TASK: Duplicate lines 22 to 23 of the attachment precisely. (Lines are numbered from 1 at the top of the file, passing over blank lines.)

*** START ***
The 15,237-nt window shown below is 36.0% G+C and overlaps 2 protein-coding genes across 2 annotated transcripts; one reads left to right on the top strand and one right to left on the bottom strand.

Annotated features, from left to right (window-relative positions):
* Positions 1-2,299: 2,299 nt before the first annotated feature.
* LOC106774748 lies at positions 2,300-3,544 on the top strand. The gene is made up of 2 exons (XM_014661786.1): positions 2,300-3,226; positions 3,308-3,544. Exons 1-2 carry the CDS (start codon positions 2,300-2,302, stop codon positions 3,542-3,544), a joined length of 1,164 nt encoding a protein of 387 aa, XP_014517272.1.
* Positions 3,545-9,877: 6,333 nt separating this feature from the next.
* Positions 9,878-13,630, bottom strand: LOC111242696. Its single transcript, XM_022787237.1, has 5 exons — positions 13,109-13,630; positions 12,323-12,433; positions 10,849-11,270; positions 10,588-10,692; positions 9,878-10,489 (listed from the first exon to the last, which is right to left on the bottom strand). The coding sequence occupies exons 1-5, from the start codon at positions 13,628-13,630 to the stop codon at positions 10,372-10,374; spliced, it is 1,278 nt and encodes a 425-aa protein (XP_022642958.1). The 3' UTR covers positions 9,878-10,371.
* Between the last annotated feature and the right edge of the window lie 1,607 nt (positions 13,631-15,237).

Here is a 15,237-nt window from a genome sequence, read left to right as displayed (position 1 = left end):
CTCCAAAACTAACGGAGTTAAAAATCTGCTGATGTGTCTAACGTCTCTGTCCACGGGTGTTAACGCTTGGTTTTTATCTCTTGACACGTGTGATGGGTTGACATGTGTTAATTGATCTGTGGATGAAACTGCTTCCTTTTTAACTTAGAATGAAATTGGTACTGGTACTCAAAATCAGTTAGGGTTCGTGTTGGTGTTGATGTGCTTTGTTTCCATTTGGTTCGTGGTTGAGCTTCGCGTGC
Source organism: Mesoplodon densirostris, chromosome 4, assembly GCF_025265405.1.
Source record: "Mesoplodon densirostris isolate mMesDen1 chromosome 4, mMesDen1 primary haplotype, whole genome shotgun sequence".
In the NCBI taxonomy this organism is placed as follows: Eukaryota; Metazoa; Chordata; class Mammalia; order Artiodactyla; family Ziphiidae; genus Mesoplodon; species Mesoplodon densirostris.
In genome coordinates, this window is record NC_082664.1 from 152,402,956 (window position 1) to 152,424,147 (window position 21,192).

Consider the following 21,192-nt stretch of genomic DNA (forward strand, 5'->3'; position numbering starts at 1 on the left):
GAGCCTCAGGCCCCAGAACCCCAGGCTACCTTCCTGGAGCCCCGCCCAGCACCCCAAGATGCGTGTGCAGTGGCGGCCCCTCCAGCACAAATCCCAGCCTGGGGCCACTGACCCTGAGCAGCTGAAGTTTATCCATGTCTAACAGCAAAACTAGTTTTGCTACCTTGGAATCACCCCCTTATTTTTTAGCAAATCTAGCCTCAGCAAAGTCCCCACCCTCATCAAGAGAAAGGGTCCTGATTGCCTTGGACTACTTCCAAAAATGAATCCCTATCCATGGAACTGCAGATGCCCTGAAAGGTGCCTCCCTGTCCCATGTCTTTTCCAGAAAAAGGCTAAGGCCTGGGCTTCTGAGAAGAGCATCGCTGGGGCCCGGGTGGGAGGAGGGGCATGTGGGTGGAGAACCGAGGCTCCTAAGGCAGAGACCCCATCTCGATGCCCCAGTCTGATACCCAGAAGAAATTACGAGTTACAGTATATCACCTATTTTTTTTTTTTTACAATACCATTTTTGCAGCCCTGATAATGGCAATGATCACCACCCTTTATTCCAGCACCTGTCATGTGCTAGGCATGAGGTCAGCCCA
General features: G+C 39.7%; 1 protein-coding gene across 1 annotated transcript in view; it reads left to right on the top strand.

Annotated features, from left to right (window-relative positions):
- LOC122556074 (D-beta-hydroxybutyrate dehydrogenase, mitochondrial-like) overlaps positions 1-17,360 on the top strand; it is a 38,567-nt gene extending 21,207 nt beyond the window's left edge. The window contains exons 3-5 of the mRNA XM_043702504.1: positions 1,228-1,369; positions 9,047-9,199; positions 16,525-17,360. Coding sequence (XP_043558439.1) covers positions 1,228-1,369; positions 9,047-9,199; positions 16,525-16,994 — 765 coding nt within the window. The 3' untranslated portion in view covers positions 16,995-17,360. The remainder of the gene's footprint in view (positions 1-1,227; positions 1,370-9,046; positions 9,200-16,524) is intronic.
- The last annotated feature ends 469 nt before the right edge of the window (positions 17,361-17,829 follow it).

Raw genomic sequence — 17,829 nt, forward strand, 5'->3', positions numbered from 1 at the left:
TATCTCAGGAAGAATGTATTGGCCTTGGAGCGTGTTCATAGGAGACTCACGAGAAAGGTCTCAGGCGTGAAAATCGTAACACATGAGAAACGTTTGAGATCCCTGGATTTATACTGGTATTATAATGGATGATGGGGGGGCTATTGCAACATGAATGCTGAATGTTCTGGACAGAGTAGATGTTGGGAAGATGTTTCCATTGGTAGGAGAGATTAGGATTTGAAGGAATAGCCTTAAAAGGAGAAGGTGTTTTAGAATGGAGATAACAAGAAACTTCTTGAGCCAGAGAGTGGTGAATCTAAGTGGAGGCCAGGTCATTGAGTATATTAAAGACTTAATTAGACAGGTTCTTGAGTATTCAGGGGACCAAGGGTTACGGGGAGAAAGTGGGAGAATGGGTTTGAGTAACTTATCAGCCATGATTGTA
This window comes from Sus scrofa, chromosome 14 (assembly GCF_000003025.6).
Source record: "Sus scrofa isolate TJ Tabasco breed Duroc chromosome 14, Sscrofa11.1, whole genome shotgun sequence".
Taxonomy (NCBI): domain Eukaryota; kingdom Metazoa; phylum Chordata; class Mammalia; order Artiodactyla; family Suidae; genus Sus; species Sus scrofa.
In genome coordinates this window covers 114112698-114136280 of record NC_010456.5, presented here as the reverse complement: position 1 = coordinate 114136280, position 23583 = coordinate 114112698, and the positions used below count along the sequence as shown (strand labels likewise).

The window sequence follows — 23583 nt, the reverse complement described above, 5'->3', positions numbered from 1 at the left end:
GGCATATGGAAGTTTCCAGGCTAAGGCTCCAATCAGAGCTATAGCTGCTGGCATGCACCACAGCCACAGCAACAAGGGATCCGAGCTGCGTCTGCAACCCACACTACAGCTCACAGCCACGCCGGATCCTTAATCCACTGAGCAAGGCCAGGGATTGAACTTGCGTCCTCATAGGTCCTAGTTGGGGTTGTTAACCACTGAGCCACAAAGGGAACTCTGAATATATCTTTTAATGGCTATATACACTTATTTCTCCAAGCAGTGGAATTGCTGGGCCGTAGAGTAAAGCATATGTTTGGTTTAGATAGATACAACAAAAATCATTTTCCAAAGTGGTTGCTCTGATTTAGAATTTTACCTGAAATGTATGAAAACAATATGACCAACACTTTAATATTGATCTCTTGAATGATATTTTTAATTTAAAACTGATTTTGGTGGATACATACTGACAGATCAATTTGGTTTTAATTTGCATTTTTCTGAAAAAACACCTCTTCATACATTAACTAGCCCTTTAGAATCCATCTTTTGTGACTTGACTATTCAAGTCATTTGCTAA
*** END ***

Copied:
This window comes from Sus scrofa, chromosome 14 (assembly GCF_000003025.6).
Source record: "Sus scrofa isolate TJ Tabasco breed Duroc chromosome 14, Sscrofa11.1, whole genome shotgun sequence".